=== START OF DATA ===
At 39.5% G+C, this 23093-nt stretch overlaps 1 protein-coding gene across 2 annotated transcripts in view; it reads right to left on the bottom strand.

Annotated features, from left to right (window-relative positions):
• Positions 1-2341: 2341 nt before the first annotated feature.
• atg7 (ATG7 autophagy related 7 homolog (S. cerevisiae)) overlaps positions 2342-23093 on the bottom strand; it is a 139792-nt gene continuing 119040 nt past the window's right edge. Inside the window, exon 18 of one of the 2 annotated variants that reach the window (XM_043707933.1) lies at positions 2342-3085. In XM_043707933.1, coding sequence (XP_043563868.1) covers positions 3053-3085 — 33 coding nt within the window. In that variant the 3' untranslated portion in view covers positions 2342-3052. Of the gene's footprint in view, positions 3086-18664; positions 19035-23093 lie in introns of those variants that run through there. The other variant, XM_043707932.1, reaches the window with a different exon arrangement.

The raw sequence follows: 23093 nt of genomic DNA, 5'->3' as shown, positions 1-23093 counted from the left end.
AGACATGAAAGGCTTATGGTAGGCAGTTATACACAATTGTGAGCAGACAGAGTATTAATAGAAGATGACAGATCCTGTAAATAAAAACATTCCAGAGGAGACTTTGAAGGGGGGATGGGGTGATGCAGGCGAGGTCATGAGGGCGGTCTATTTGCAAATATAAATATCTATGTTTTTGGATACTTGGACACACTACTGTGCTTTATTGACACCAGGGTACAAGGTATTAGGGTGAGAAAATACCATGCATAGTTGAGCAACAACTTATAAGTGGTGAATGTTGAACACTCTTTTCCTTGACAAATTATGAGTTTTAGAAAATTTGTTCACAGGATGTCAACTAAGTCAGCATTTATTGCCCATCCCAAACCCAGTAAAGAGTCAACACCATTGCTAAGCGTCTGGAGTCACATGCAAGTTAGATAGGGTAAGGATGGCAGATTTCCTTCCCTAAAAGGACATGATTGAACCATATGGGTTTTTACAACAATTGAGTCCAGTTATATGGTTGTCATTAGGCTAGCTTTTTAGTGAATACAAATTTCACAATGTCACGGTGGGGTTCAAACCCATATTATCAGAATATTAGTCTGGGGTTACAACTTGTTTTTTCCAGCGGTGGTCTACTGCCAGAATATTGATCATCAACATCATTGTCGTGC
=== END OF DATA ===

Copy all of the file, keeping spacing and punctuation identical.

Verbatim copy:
At 39.5% G+C, this 23093-nt stretch overlaps 1 protein-coding gene across 2 annotated transcripts in view; it reads right to left on the bottom strand.

Annotated features, from left to right (window-relative positions):
• Positions 1-2341: 2341 nt before the first annotated feature.
• atg7 (ATG7 autophagy related 7 homolog (S. cerevisiae)) overlaps positions 2342-23093 on the bottom strand; it is a 139792-nt gene continuing 119040 nt past the window's right edge. Inside the window, exon 18 of one of the 2 annotated variants that reach the window (XM_043707933.1) lies at positions 2342-3085. In XM_043707933.1, coding sequence (XP_043563868.1) covers positions 3053-3085 — 33 coding nt within the window. In that variant the 3' untranslated portion in view covers positions 2342-3052. Of the gene's footprint in view, positions 3086-18664; positions 19035-23093 lie in introns of those variants that run through there. The other variant, XM_043707932.1, reaches the window with a different exon arrangement.

The raw sequence follows: 23093 nt of genomic DNA, 5'->3' as shown, positions 1-23093 counted from the left end.
AGACATGAAAGGCTTATGGTAGGCAGTTATACACAATTGTGAGCAGACAGAGTATTAATAGAAGATGACAGATCCTGTAAATAAAAACATTCCAGAGGAGACTTTGAAGGGGGGATGGGGTGATGCAGGCGAGGTCATGAGGGCGGTCTATTTGCAAATATAAATATCTATGTTTTTGGATACTTGGACACACTACTGTGCTTTATTGACACCAGGGTACAAGGTATTAGGGTGAGAAAATACCATGCATAGTTGAGCAACAACTTATAAGTGGTGAATGTTGAACACTCTTTTCCTTGACAAATTATGAGTTTTAGAAAATTTGTTCACAGGATGTCAACTAAGTCAGCATTTATTGCCCATCCCAAACCCAGTAAAGAGTCAACACCATTGCTAAGCGTCTGGAGTCACATGCAAGTTAGATAGGGTAAGGATGGCAGATTTCCTTCCCTAAAAGGACATGATTGAACCATATGGGTTTTTACAACAATTGAGTCCAGTTATATGGTTGTCATTAGGCTAGCTTTTTAGTGAATACAAATTTCACAATGTCACGGTGGGGTTCAAACCCATATTATCAGAATATTAGTCTGGGGTTACAACTTGTTTTTTCCAGCGGTGGTCTACTGCCAGAATATTGATCATCAACATCATTGTCGTGC